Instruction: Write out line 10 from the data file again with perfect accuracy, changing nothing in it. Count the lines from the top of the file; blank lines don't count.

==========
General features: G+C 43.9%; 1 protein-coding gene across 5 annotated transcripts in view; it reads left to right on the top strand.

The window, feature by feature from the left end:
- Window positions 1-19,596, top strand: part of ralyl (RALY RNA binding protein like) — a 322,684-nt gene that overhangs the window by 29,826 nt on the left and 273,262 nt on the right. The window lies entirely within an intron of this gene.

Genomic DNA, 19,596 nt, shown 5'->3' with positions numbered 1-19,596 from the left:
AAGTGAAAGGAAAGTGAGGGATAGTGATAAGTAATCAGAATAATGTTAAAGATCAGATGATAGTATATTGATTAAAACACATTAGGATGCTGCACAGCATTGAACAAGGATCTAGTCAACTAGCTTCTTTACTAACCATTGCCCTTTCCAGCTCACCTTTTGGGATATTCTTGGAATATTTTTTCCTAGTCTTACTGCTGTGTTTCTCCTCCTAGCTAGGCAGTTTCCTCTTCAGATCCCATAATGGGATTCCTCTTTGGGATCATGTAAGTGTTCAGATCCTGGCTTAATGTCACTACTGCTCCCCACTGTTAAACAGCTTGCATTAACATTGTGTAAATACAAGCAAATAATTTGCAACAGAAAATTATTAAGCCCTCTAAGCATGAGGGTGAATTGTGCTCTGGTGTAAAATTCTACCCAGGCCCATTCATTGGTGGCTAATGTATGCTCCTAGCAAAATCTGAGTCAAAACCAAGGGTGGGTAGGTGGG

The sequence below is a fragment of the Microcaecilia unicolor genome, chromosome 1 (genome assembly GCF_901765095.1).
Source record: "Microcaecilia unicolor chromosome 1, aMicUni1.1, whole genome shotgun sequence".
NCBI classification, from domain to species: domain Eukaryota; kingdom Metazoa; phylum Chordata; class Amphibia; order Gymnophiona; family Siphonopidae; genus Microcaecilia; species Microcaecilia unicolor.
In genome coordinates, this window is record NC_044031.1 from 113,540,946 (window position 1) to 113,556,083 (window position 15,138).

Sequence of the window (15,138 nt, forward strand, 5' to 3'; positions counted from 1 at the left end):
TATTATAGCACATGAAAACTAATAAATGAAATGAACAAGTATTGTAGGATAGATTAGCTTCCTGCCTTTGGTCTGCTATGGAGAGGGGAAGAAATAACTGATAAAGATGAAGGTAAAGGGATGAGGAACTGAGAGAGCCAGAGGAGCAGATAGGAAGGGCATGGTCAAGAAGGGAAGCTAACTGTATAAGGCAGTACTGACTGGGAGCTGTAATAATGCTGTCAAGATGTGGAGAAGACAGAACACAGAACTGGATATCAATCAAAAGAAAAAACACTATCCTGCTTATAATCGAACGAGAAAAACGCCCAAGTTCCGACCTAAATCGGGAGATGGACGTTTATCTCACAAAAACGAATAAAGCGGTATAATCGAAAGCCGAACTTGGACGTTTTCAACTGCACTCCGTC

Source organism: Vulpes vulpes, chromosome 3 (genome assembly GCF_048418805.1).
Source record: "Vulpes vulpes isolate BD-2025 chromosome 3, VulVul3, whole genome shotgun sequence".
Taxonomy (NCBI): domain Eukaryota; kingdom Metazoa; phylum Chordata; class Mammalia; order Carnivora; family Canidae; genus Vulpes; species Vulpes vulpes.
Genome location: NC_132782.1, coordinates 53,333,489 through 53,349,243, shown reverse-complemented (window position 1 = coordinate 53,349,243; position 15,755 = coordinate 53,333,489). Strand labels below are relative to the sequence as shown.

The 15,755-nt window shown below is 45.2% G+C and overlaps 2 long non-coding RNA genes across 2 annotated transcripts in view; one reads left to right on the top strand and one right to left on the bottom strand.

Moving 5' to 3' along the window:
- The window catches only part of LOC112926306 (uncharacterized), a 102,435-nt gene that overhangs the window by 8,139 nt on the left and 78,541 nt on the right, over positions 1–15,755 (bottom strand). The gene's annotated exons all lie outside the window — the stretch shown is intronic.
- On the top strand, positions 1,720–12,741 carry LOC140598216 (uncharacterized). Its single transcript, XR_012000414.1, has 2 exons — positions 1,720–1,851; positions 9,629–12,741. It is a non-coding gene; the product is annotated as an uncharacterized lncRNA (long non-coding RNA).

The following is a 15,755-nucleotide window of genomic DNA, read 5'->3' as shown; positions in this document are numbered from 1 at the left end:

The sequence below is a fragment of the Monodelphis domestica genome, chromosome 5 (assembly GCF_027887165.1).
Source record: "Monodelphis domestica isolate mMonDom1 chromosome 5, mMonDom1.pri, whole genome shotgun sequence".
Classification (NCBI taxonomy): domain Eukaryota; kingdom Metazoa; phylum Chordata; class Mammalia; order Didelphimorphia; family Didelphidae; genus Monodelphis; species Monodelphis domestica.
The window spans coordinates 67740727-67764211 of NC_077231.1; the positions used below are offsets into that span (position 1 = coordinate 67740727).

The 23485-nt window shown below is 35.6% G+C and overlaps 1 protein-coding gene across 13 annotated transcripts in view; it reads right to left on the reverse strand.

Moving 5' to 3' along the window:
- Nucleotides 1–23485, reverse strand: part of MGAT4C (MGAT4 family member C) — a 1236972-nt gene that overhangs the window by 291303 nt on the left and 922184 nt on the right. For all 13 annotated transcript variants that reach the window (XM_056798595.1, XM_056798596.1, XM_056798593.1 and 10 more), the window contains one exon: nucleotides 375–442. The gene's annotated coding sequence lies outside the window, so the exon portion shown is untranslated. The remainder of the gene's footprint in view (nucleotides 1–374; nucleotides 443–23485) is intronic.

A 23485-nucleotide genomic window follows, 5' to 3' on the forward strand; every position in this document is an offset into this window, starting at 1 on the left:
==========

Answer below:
Sequence of the window (15,138 nt, forward strand, 5' to 3'; positions counted from 1 at the left end):